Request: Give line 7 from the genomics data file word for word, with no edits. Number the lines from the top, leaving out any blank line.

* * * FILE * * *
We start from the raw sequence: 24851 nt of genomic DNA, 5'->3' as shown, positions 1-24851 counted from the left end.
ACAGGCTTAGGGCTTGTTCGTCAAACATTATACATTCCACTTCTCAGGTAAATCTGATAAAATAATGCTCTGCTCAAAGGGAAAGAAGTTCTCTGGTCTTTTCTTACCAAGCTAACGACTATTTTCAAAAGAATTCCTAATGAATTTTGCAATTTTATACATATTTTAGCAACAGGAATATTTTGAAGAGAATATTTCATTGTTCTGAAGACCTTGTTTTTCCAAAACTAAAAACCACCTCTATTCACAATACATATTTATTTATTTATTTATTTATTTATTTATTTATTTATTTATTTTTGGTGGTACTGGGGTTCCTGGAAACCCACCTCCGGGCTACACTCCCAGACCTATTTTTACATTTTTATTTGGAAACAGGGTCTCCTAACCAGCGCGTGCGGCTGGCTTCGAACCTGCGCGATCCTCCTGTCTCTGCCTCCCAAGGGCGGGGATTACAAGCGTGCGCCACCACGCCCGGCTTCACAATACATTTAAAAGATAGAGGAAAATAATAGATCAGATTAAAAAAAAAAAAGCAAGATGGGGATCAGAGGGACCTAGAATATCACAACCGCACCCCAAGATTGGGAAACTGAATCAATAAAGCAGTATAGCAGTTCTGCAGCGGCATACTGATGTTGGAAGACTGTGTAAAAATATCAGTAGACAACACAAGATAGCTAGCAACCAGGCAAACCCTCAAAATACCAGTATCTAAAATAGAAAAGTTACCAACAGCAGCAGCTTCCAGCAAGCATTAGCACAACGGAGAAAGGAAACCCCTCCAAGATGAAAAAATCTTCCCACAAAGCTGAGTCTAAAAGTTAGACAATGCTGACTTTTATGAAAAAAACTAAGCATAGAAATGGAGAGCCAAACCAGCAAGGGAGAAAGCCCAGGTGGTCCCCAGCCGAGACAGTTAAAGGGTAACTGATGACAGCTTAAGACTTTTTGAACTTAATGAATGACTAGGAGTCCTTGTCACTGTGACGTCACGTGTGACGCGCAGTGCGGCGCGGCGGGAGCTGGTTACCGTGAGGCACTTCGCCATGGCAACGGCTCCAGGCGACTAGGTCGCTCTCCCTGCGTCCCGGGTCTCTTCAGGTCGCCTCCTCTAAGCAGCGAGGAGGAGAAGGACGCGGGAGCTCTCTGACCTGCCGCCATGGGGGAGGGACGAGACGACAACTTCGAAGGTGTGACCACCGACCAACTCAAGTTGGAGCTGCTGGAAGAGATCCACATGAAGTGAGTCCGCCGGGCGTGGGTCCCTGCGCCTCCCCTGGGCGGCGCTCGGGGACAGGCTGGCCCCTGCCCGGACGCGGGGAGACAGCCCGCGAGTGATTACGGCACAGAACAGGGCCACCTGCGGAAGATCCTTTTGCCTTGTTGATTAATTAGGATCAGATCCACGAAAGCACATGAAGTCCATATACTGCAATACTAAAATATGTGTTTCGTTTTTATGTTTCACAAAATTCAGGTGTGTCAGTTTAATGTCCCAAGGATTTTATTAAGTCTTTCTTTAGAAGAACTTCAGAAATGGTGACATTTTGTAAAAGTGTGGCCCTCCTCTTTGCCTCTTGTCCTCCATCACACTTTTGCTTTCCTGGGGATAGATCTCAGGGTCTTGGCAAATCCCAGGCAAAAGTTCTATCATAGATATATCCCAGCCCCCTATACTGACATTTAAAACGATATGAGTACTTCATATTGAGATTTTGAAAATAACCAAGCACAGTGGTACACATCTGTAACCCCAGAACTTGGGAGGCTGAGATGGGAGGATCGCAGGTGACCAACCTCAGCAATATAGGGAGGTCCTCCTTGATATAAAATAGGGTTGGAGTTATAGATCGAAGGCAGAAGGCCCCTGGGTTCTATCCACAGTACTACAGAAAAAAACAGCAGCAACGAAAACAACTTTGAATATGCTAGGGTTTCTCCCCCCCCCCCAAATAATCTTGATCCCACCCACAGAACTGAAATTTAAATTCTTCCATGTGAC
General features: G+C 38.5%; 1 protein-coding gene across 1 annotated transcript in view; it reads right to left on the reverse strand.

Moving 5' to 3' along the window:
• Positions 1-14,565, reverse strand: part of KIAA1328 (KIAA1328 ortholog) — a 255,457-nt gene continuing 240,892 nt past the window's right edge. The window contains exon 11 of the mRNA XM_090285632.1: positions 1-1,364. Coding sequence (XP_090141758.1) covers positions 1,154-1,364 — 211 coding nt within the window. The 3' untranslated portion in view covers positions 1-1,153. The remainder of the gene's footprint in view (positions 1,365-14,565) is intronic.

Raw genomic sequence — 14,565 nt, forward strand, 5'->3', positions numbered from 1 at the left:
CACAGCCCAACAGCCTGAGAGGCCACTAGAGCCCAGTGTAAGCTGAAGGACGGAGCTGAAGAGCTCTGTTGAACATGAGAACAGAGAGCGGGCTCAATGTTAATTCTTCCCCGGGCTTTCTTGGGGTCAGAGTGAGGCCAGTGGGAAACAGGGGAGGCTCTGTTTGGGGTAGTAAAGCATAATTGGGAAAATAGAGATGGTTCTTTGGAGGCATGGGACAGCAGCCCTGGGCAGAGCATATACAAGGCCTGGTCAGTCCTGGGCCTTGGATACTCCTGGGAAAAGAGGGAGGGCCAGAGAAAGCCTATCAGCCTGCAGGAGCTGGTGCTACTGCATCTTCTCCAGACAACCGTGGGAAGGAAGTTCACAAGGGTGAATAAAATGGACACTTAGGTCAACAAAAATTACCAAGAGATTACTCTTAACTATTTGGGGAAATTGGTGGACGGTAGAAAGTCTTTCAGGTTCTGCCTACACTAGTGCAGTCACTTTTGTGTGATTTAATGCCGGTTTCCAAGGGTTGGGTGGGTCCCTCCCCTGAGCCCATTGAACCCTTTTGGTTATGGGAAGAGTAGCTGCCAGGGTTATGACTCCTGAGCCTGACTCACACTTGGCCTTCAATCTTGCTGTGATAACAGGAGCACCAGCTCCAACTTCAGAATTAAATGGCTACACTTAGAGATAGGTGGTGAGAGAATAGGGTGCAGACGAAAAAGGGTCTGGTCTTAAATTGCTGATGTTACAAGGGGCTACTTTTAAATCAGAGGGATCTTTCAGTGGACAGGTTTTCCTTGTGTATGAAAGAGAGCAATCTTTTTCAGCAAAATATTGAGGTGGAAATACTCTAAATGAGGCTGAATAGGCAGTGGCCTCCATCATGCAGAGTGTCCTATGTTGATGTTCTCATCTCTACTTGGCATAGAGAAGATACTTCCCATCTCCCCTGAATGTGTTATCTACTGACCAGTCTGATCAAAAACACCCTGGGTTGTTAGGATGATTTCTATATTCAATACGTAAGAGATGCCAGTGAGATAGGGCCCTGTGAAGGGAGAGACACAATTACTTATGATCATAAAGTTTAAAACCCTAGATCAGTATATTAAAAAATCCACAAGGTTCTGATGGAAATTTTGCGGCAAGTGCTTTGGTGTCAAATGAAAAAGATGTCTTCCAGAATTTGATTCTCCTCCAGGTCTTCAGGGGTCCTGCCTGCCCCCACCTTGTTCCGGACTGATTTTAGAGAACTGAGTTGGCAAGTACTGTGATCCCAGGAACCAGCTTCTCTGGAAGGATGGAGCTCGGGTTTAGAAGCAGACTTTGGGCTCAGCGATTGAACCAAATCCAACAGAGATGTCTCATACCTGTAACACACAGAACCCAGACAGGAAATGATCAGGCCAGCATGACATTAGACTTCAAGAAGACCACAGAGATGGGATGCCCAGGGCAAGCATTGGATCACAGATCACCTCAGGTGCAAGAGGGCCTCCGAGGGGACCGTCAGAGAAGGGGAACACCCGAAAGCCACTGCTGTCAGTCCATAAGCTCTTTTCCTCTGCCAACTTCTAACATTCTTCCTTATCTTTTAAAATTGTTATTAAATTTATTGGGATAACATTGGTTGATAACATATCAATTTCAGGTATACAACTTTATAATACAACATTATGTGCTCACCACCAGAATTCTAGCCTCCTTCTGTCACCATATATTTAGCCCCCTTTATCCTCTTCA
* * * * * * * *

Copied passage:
CACAGCCCAACAGCCTGAGAGGCCACTAGAGCCCAGTGTAAGCTGAAGGACGGAGCTGAAGAGCTCTGTTGAACATGAGAACAGAGAGCGGGCTCAATGTTAATTCTTCCCCGGGCTTTCTTGGGGTCAGAGTGAGGCCAGTGGGAAACAGGGGAGGCTCTGTTTGGGGTAGTAAAGCATAATTGGGAAAATAGAGATGGTTCTTTGGAGGCATGGGACAGCAGCCCTGGGCAGAGCATATACAAGGCCTGGTCAGTCCTGGGCCTTGGATACTCCTGGGAAAAGAGGGAGGGCCAGAGAAAGCCTATCAGCCTGCAGGAGCTGGTGCTACTGCATCTTCTCCAGACAACCGTGGGAAGGAAGTTCACAAGGGTGAATAAAATGGACACTTAGGTCAACAAAAATTACCAAGAGATTACTCTTAACTATTTGGGGAAATTGGTGGACGGTAGAAAGTCTTTCAGGTTCTGCCTACACTAGTGCAGTCACTTTTGTGTGATTTAATGCCGGTTTCCAAGGGTTGGGTGGGTCCCTCCCCTGAGCCCATTGAACCCTTTTGGTTATGGGAAGAGTAGCTGCCAGGGTTATGACTCCTGAGCCTGACTCACACTTGGCCTTCAATCTTGCTGTGATAACAGGAGCACCAGCTCCAACTTCAGAATTAAATGGCTACACTTAGAGATAGGTGGTGAGAGAATAGGGTGCAGACGAAAAAGGGTCTGGTCTTAAATTGCTGATGTTACAAGGGGCTACTTTTAAATCAGAGGGATCTTTCAGTGGACAGGTTTTCCTTGTGTATGAAAGAGAGCAATCTTTTTCAGCAAAATATTGAGGTGGAAATACTCTAAATGAGGCTGAATAGGCAGTGGCCTCCATCATGCAGAGTGTCCTATGTTGATGTTCTCATCTCTACTTGGCATAGAGAAGATACTTCCCATCTCCCCTGAATGTGTTATCTACTGACCAGTCTGATCAAAAACACCCTGGGTTGTTAGGATGATTTCTATATTCAATACGTAAGAGATGCCAGTGAGATAGGGCCCTGTGAAGGGAGAGACACAATTACTTATGATCATAAAGTTTAAAACCCTAGATCAGTATATTAAAAAATCCACAAGGTTCTGATGGAAATTTTGCGGCAAGTGCTTTGGTGTCAAATGAAAAAGATGTCTTCCAGAATTTGATTCTCCTCCAGGTCTTCAGGGGTCCTGCCTGCCCCCACCTTGTTCCGGACTGATTTTAGAGAACTGAGTTGGCAAGTACTGTGATCCCAGGAACCAGCTTCTCTGGAAGGATGGAGCTCGGGTTTAGAAGCAGACTTTGGGCTCAGCGATTGAACCAAATCCAACAGAGATGTCTCATACCTGTAACACACAGAACCCAGACAGGAAATGATCAGGCCAGCATGACATTAGACTTCAAGAAGACCACAGAGATGGGATGCCCAGGGCAAGCATTGGATCACAGATCACCTCAGGTGCAAGAGGGCCTCCGAGGGGACCGTCAGAGAAGGGGAACACCCGAAAGCCACTGCTGTCAGTCCATAAGCTCTTTTCCTCTGCCAACTTCTAACATTCTTCCTTATCTTTTAAAATTGTTATTAAATTTATTGGGATAACATTGGTTGATAACATATCAATTTCAGGTATACAACTTTATAATACAACATTATGTGCTCACCACCAGAATTCTAGCCTCCTTCTGTCACCATATATTTAGCCCCCTTTATCCTCTTCA